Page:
The U.S. Environmental Protection Agency’s recently released proposal to further restrict emissions standards for light- and medium-duty vehicles is essentially the knock-out punch for the internal combustion engine. This proposal, as drafted, will decisively and unfairly tilt the U.S. car and truck market toward electric vehicles over the next decade.
The EPA’s proposed emissions standards for model years 2027-32 would effectively ban gasoline and diesel vehicles, forcing consumers to go all-electric. The implications, intended or otherwise, of this proposal will be far-reaching for West Virginia’s consumers, as well as the industries that revolve around manufacturing, maintaining and advancing internal combustion engines.
As an automotive small business owner, I understand firsthand the problems created by heavy-handed legislation and its unintended consequences. I have worked hard to pass legislation that allows our state to be at the forefront of automotive tourism and business, but this proposal flies in the face of that effort.
Small businesses will be the most vulnerable to the disruptions caused by a seismic, government-regulated shift to battery-electric vehicles. We believe government policies should support the work of small businesses, which employ millions of Americans and power the $51 billion automotive aftermarket industry. Instead, these proposed rules limit the ability of these businesses and the market to drive solutions to the environmental challenges we all seek to solve.
The automotive industry plays a significant role in West Virginia’s economic vitality. In our state alone, the auto industry supports $1.3 billion in labor income and more than 27,000 jobs. The state also benefits from sales taxes on auto parts and services, which would be severely limited if these regulations shift the balance to EVs.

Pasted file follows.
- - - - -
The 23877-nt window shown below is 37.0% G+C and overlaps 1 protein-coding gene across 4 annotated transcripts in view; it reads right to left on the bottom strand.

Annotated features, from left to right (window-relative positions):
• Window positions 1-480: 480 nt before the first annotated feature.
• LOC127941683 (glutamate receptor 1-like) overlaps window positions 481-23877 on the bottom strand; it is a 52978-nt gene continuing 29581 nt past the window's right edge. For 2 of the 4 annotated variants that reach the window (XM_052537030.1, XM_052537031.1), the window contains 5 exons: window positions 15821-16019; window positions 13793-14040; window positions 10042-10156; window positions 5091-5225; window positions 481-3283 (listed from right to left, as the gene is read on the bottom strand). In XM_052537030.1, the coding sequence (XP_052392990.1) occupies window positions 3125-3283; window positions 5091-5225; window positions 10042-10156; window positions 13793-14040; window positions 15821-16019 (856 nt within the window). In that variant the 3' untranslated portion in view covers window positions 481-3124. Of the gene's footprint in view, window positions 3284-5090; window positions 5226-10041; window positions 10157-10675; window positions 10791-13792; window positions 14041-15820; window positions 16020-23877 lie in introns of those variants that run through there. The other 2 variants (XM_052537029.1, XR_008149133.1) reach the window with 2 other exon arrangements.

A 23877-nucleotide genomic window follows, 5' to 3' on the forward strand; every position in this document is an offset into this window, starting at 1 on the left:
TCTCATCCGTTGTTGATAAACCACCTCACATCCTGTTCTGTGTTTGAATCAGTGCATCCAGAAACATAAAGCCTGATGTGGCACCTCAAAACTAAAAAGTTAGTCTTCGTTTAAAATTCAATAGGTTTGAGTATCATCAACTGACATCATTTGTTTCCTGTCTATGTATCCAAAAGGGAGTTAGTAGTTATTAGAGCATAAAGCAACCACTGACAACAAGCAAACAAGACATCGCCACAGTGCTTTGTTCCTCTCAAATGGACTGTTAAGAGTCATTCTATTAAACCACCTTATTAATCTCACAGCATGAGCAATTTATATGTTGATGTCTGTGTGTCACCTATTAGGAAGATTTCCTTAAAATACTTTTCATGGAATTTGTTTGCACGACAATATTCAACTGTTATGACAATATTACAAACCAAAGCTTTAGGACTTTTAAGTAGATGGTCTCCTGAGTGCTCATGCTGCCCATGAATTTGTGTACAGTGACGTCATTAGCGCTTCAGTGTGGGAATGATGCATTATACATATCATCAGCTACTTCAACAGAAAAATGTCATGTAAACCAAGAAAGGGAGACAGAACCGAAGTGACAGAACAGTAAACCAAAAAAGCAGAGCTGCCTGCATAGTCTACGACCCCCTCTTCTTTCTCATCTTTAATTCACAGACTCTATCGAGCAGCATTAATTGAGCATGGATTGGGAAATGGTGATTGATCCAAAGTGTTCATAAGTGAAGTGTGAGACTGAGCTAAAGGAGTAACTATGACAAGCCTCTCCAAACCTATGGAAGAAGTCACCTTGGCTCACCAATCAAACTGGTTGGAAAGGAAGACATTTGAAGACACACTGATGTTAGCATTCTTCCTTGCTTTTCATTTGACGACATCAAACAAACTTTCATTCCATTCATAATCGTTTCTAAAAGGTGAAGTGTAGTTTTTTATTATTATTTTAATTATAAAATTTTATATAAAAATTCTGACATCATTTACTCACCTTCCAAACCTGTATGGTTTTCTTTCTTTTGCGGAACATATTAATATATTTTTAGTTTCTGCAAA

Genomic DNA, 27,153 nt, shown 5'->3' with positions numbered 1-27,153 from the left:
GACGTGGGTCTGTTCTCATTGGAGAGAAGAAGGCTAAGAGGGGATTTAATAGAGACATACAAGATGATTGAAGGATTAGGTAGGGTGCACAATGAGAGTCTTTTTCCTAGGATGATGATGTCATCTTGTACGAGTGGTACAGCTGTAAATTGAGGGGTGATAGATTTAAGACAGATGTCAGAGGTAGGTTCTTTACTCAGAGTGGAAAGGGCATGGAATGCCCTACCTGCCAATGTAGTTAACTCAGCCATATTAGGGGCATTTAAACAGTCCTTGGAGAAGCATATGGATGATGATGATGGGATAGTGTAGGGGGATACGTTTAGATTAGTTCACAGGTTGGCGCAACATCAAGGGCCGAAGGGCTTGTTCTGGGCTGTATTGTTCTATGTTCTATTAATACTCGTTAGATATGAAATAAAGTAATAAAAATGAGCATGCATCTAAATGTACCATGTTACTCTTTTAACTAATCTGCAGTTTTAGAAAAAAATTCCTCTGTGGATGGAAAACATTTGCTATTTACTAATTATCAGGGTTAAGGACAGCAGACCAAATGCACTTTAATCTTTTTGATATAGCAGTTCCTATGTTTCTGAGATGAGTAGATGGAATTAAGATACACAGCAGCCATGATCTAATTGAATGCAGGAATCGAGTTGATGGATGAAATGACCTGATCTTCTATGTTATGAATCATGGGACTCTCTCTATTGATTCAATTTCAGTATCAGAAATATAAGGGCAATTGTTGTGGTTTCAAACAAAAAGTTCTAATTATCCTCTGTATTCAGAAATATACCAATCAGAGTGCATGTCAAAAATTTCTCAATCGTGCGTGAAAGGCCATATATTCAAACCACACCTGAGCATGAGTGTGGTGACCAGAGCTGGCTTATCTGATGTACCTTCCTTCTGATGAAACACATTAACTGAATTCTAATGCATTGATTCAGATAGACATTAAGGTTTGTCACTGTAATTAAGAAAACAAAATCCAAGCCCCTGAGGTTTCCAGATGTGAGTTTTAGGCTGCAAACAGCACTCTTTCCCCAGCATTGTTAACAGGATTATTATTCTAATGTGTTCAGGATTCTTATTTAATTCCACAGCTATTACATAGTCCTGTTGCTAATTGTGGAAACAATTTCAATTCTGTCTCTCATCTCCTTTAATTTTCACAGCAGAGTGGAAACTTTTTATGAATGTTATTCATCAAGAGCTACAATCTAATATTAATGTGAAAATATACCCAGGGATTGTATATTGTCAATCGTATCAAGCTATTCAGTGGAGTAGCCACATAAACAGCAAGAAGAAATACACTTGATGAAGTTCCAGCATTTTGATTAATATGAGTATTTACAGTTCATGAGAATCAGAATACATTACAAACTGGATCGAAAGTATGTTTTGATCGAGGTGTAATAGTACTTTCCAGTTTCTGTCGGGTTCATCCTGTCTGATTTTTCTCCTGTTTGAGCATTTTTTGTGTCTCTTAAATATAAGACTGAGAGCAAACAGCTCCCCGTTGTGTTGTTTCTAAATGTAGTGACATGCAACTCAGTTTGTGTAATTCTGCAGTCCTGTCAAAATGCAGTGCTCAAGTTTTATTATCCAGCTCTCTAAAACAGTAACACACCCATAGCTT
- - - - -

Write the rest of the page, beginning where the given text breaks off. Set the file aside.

While the regulations claim to be “technology neutral,” these rules do not currently support a diversified zero-emissions approach that takes advantage of breakthroughs across the spectrum of vehicle propulsion technologies. We believe multiple technologies could help us cross the finish line to zero emissions. American-grown biofuels, hydrogen, synthetic fuels, carbon capture, innovations in engine production and hybrid technologies could all be part of the equation to help us reach that goal.
Our official state motto is Montani Semper Liberi (Mountaineers Are Always Free), but the results of these policies would severely reduce consumer choice and adversely impact the largely rural vehicle owners of our state. Car buyers should have the freedom to purchase the vehicles that best suit their personal requirements and the needs of their families, but soon EVs could be the only option.
The market remains skeptical of new EV technology and the infrastructure ready to support it. In fact, in 2022, just 817 battery-electric and plug-in hybrid electric vehicles were sold in West Virginia. If the EPA draft standards are implemented by 2032 as proposed, the agency anticipates that two-thirds of all new-car sales in the U.S. will be electric vehicles. Meanwhile, according to a recent report by J.D. Power, concerns about charging issues, pricing and confusion around federal tax credits are prompting more shoppers to avoid purchasing EVs.
I am actively working to fight back against legislation that limits innovation and places the government’s heavy hand on the scale in favor of a chosen technology. We don’t want big government interfering with your right to buy the vehicle of your choice.
It’s important for West Virginians to get involved. Let your federal legislators know how important vehicle choice and innovation are to you. It’s not enough for them to say that they are with us. They need to demonstrate actual legislative action if West Virginians are to truly believe they are on our side